World War I and America Exhibition

A series of moderated discussions will provide opportunities for those who served in more recent conflicts like Korea, Vietnam, Iraq, and Afghanistan to bring their experiences to bear on historical events and texts. The project illuminates the lasting legacies of World War I, and the similarities and differences between past and present

Exhibits and Special Events Calendar

Date & TimeEvent
Sunday March 5 at 3 p.m. Johnnies, Tommies and Sammies World War I and America Exhibit Opener:

Slated by the Library of Congress to be one of two presentations for 2017, William Brooks, Professor of Music from the University of York, UK and five other historians bring Johnnies, Tommies and Sammies: Music and the WWI Alliance, a musical event about the contribution that music played in bringing the Allied forces together. This program is part of World War I and America, a two-year national initiative of the Library of America presented in partnership with the Gilder Lehrman Institute of American History, the National World War I Museum and Memorial, and other organizations, with generous support from the National Endowment for the Humanities. Generously sponsored by local restaurants: Submarina, Papa Joe's, White Castle and The Original Baby's.
Tuesday March 7 at 7 p.m. World War I and America Roundtable I:

The Orland Park Veteran's Commission and the Orland Park Vet Center come together to discuss key points of the World War I and America exhibit featured for the Month of March. Area veterans are encouraged to attend and participate. This program is part of World War I and America, a two-year national initiative of the Library of America presented in partnership with the Gilder Lehrman Institute of American History, the National World War I Museum and Memorial, and other organizations, with generous support from the National Endowment for the Humanities.
Thursday March 9 at 7 p.m. Over There - The United States Enters World War I, 1917:

A century ago, a terrorist attack in Bosnia triggered a devastating world war that impacts us still today. Although the United States tried to remain neutral, ultimately it was dragged into the war and onto the world stage as a global power. This talk will explain the events between 1914 and 1917 that led to the deployment of more than 2-million American soldiers to France, Belgium, Italy and Russia, and changed our country forever. This program is part of World War I and America, a two-year national initiative of the Library of America presented in partnership with the Gilder Lehrman Institute of American History, the National World War I Museum and Memorial, and other organizations, with generous support from the National Endowment for the Humanities.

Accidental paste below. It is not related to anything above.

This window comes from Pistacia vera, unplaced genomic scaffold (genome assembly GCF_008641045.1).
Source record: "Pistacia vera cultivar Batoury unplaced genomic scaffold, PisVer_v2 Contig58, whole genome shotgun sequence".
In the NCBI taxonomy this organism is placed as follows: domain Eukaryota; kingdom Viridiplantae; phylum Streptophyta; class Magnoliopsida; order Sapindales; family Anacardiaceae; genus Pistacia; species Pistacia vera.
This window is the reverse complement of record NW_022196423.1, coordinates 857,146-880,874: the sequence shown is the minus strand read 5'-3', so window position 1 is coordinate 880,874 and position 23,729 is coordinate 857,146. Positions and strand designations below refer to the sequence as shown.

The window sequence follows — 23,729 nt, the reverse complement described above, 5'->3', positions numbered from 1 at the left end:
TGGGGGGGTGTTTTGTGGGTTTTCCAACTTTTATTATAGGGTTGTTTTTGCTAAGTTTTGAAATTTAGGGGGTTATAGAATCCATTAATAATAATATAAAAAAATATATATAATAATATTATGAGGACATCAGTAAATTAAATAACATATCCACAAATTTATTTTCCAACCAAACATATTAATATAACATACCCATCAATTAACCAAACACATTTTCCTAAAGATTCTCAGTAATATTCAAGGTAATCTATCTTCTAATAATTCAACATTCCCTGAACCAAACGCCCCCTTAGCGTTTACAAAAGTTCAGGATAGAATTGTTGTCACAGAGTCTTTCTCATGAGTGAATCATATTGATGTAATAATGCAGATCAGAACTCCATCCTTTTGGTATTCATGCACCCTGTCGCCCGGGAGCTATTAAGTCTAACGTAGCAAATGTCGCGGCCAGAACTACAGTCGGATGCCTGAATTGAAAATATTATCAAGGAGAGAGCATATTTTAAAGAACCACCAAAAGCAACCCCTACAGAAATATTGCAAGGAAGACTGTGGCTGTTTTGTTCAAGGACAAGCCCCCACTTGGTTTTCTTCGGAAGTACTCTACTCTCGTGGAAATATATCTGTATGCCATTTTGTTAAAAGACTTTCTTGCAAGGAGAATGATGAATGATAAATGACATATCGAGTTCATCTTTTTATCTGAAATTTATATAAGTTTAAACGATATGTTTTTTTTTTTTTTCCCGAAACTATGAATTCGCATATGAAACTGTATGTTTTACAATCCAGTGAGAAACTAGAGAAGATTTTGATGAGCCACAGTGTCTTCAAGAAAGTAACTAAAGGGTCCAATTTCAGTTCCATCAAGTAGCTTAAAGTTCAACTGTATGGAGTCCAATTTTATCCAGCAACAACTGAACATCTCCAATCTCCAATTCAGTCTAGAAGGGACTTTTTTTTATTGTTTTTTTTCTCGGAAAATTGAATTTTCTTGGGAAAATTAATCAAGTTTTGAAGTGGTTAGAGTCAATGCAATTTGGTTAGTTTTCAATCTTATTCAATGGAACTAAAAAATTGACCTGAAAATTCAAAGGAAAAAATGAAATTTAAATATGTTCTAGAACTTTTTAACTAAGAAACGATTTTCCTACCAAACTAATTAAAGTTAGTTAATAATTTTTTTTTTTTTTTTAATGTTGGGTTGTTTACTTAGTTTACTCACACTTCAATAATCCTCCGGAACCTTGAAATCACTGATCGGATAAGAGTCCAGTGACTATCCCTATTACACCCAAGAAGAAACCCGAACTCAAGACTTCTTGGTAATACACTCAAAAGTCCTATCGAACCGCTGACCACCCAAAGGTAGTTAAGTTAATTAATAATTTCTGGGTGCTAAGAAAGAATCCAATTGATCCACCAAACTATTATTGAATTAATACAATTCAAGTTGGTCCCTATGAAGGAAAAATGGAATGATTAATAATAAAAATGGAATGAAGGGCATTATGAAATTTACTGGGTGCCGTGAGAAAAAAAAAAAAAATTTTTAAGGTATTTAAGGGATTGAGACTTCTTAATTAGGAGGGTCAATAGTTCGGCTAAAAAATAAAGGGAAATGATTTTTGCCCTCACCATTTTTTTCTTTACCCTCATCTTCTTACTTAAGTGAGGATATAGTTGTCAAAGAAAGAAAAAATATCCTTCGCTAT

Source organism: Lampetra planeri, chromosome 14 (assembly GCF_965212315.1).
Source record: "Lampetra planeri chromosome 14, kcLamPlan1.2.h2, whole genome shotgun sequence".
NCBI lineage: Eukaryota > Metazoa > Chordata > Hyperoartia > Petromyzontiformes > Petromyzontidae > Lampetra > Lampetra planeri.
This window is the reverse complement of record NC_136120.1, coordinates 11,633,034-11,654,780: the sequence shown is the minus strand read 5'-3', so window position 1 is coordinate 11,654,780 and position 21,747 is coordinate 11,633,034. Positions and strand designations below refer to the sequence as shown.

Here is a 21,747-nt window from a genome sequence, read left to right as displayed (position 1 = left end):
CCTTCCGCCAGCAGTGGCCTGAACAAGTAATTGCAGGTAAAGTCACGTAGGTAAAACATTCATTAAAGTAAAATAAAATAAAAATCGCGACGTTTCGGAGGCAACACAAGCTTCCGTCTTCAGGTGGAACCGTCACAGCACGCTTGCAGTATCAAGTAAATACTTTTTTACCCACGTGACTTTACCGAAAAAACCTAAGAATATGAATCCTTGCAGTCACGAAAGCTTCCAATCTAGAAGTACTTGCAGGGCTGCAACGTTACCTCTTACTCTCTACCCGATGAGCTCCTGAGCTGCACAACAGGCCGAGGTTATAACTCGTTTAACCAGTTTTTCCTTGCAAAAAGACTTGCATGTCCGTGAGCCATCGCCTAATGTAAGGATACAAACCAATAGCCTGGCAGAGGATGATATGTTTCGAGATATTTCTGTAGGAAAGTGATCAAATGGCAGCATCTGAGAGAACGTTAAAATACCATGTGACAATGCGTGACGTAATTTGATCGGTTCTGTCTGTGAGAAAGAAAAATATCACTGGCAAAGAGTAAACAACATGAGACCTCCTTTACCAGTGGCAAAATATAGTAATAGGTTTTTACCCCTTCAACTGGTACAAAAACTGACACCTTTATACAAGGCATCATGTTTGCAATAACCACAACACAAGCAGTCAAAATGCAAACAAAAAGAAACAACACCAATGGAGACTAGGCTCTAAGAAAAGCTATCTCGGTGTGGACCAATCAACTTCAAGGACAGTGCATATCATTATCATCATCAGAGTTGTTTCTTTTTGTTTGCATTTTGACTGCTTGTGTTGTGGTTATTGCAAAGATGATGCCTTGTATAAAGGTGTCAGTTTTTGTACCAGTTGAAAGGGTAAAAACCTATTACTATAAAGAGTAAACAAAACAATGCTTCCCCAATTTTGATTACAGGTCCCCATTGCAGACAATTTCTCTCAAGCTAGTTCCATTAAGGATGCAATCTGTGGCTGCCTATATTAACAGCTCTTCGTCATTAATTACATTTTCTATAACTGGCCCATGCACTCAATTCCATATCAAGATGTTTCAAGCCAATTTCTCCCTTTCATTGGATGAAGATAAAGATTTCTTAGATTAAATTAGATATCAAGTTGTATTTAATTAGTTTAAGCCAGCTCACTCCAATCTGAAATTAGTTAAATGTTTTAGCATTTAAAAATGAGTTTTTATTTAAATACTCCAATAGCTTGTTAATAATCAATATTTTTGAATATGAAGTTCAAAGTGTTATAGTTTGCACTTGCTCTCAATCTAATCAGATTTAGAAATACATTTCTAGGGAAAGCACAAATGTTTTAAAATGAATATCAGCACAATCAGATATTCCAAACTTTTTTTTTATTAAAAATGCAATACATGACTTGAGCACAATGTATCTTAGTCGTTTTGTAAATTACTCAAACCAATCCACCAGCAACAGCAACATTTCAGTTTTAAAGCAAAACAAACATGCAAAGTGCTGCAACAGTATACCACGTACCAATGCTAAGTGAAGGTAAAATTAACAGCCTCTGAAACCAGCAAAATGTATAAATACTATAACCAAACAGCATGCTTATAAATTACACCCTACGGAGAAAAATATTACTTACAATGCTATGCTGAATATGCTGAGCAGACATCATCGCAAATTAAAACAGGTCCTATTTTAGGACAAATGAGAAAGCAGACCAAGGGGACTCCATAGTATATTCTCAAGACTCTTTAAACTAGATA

Wednesday March 15 at 7 p.m. Artillery Scout - An Evening with Author James Bilder:

Bilder details a personal look at his grandfather's experiences during World War I. From a hard life in Chicago, through training and into battle, the author's father had a front row seat as an artillery scout. Books will be available for purchase and autographing. This program is part of World War I and America, a two-year national initiative of the Library of America presented in partnership with the Gilder Lehrman Institute of American History, the National World War I Museum and Memorial, and other organizations, with generous support from the National Endowment for the Humanities.
Friday, March 17 at 7 p.m. Showcase - The US in WWI, Seven Months That Changed The World:

Singer/Songwriter/Historian Barry Cloyd brings his original program, "The US in WWI, Seven Months That Changed The World" to the Orland Park Library on March 17, 2017 at 7:00. In it he will recount America's vital role in "The War to End All Wars" through the stories and songs of the GI's who fought in that world-changing conflict. Barry's Grandfather C.M. Cloyd Sr. was a Sergeant in France during many famous WWI battles and Cloyd will present this original program in the persona of his Grandfather. This program is part of World War I and America, a two-year national initiative of the Library of America presented in partnership with the Gilder Lehrman Institute of American History, the National World War I Museum and Memorial, and other organizations, with generous support from the National Endowment for the Humanities.